The countdown has begun for those of us who can’t live without thoroughbred horse racing. The first Saturday of May is within sight, less than a month away and there are a whole bunch of unanswered questions before 20 three-year-olds enter the starting gate at Churchill Downs for the Kentucky Derby.  Will Union Rags rebound from his 3rd place finish in the 2012 Florida Derby?  Will Hansen continue after his impressive win in the Gotham with another win in the Blue Grass Stakes on his way to glory at Churchill Downs?  What about Creative Cause?  Will he continue his winning ways after the Santa Anita Derby?  Will another long shot emerge, like Giacomo or Mine That Bird?  The excitement about these 2012 Kentucky Derby hopefuls is because, underneath everything, there lies the promise of something much more exciting than a Kentucky Derby winner:  the chance for a Triple Crown winner.

Can this year's Triple Crown series be nearly as dramatic as 2009, when veteran jockey Calvin Borel, already a household name because of his last-to-first effort in 2007 with Street sense, repeated the effort with the long shot Mine That Bird to win his second Kentucky Derby? Just two weeks later,
Borel switched mounts to the super filly Rachel Alexandra, and with Mike Smith and Mine That Bird closing in the final sixteenth, held on for the win, becoming the first filly since 1924, and only the third EVER, to win the Preakness. They decided not to run her in the Belmont three weeks later, and in retrospect that’s really a shame, because it sure would’ve been fun to see her win.  No filly has ever won two legs of the Triple Crown, and after Rachel Alexandra not running in that 2009 Belmont, it’s extremely unlikely if any filly ever will.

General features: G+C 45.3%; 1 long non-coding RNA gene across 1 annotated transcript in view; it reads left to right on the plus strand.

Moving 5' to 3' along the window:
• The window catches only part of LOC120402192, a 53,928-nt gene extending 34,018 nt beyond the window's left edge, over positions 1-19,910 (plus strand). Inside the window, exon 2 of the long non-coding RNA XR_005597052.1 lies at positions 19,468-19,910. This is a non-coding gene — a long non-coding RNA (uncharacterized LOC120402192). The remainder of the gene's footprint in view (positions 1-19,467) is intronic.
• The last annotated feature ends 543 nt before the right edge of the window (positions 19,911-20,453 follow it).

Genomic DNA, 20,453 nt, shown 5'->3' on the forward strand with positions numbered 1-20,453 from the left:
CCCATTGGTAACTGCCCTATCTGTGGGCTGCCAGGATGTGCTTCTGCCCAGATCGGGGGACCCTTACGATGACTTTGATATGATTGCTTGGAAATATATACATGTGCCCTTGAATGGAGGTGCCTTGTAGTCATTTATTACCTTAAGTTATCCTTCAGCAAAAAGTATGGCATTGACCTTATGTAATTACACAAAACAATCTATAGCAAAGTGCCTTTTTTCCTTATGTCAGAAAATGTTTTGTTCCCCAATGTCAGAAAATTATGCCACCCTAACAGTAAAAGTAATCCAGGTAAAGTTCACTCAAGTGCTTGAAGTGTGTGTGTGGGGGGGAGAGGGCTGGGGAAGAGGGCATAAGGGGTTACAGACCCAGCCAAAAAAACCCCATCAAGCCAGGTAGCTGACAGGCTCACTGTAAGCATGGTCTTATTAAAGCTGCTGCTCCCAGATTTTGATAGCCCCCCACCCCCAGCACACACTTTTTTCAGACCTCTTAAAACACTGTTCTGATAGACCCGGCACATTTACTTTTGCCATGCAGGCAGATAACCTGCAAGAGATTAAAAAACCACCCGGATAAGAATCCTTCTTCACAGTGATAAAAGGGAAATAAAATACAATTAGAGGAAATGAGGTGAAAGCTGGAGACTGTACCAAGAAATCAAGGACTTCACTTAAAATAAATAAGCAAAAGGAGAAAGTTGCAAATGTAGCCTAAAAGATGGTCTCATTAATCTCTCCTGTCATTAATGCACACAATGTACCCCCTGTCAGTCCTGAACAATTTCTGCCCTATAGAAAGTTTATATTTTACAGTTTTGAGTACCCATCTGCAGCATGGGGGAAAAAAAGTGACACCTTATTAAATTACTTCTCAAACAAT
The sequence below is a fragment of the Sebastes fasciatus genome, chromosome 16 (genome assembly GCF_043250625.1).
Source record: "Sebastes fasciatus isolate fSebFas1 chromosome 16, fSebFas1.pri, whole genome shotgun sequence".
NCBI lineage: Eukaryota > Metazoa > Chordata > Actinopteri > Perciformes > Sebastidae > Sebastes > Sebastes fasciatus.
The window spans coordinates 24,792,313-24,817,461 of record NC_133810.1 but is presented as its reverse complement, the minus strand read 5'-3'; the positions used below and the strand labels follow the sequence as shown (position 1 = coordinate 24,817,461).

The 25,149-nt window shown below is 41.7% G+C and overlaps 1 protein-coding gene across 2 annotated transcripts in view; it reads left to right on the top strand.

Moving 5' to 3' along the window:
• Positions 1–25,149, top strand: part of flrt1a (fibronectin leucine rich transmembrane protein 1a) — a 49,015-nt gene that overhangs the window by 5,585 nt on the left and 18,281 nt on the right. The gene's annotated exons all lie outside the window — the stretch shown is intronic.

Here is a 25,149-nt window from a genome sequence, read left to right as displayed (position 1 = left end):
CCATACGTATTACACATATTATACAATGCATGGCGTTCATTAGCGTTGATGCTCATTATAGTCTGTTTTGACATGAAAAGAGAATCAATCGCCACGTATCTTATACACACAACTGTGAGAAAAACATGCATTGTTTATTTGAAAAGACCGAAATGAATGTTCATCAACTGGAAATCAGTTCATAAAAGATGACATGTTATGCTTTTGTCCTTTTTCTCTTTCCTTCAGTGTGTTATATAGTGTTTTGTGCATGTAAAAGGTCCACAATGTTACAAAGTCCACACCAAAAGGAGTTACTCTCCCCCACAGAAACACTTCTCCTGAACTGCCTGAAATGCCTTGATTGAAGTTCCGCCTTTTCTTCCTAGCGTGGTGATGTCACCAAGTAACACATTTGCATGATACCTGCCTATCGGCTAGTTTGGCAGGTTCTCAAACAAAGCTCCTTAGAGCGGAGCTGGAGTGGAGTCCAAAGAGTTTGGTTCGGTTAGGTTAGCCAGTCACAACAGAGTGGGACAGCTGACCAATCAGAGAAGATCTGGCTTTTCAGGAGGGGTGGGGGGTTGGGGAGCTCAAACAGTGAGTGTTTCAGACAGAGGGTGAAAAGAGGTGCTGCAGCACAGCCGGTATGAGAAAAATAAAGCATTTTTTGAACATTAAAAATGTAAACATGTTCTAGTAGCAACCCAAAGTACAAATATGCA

The last fifteen years have seen some close calls in Triple Crown racing.  From 1997 through 2008, a total of seven fine thoroughbreds won the Derby and Preakness, then headed to into the Belmont Stakes with a chance to become a racing immortal. The most recent of those was of course Big Brown in 2008.  The fact that he won the Kentucky Derby out of the 20th post position, then took the Preakness easily while being restrained by veteran jockey Kent Desormeaux made the public believe it would happen.  Now, we all know what happened.  Big Brown sustained a quarter-crack in a hoof, Desormeaux eased him up, and he finished last.  Would Big Brown have won the Belmont and become the 12th Triple Crown Champion had that hoof injury not occurred?  Or would he have run out of steam, like so many others that have come before him?  I tend to think the latter, but we’ll never know, will we?  That’s one of the things about the Triple Crown:  a horse gets one shot and that’s all, no excuses.  Isn’t it beautiful?

Author's Bio: 

An ardent fan of horse racing for years, I am extremely passionate about writing articles on adventurous topics on the lines of new developments in sports, online games as well as other fields. You can find articles regarding Horse racing industries and interesting facts about the understanding of online racing games.To know more about horse racing games online and related information log on to